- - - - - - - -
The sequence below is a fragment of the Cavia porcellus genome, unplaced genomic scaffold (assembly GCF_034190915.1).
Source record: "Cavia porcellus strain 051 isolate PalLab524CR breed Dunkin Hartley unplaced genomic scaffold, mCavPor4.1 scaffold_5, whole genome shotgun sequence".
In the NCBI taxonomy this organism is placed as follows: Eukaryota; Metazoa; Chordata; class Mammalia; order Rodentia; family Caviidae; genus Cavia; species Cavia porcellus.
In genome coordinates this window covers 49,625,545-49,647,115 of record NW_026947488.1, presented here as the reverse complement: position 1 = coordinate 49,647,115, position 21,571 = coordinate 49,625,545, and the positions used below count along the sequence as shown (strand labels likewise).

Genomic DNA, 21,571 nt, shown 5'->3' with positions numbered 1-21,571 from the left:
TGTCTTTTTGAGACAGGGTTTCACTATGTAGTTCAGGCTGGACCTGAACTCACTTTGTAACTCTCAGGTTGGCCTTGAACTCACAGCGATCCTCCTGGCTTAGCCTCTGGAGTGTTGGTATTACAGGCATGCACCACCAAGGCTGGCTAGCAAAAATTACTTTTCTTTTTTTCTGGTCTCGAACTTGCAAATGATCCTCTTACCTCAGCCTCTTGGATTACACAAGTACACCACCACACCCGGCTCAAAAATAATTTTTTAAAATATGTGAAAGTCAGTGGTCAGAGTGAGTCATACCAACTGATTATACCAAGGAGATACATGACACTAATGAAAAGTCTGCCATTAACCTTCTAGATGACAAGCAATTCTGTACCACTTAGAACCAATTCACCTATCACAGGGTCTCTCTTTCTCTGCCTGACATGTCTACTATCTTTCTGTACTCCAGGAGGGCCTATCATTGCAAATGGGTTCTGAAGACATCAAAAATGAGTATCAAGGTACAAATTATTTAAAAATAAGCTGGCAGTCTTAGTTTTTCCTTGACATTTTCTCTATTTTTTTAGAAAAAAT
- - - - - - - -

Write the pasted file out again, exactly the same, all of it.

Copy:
The sequence below is a fragment of the Cavia porcellus genome, unplaced genomic scaffold (assembly GCF_034190915.1).
Source record: "Cavia porcellus strain 051 isolate PalLab524CR breed Dunkin Hartley unplaced genomic scaffold, mCavPor4.1 scaffold_5, whole genome shotgun sequence".
In the NCBI taxonomy this organism is placed as follows: Eukaryota; Metazoa; Chordata; class Mammalia; order Rodentia; family Caviidae; genus Cavia; species Cavia porcellus.
In genome coordinates this window covers 49,625,545-49,647,115 of record NW_026947488.1, presented here as the reverse complement: position 1 = coordinate 49,647,115, position 21,571 = coordinate 49,625,545, and the positions used below count along the sequence as shown (strand labels likewise).

Genomic DNA, 21,571 nt, shown 5'->3' with positions numbered 1-21,571 from the left:
TGTCTTTTTGAGACAGGGTTTCACTATGTAGTTCAGGCTGGACCTGAACTCACTTTGTAACTCTCAGGTTGGCCTTGAACTCACAGCGATCCTCCTGGCTTAGCCTCTGGAGTGTTGGTATTACAGGCATGCACCACCAAGGCTGGCTAGCAAAAATTACTTTTCTTTTTTTCTGGTCTCGAACTTGCAAATGATCCTCTTACCTCAGCCTCTTGGATTACACAAGTACACCACCACACCCGGCTCAAAAATAATTTTTTAAAATATGTGAAAGTCAGTGGTCAGAGTGAGTCATACCAACTGATTATACCAAGGAGATACATGACACTAATGAAAAGTCTGCCATTAACCTTCTAGATGACAAGCAATTCTGTACCACTTAGAACCAATTCACCTATCACAGGGTCTCTCTTTCTCTGCCTGACATGTCTACTATCTTTCTGTACTCCAGGAGGGCCTATCATTGCAAATGGGTTCTGAAGACATCAAAAATGAGTATCAAGGTACAAATTATTTAAAAATAAGCTGGCAGTCTTAGTTTTTCCTTGACATTTTCTCTATTTTTTTAGAAAAAAT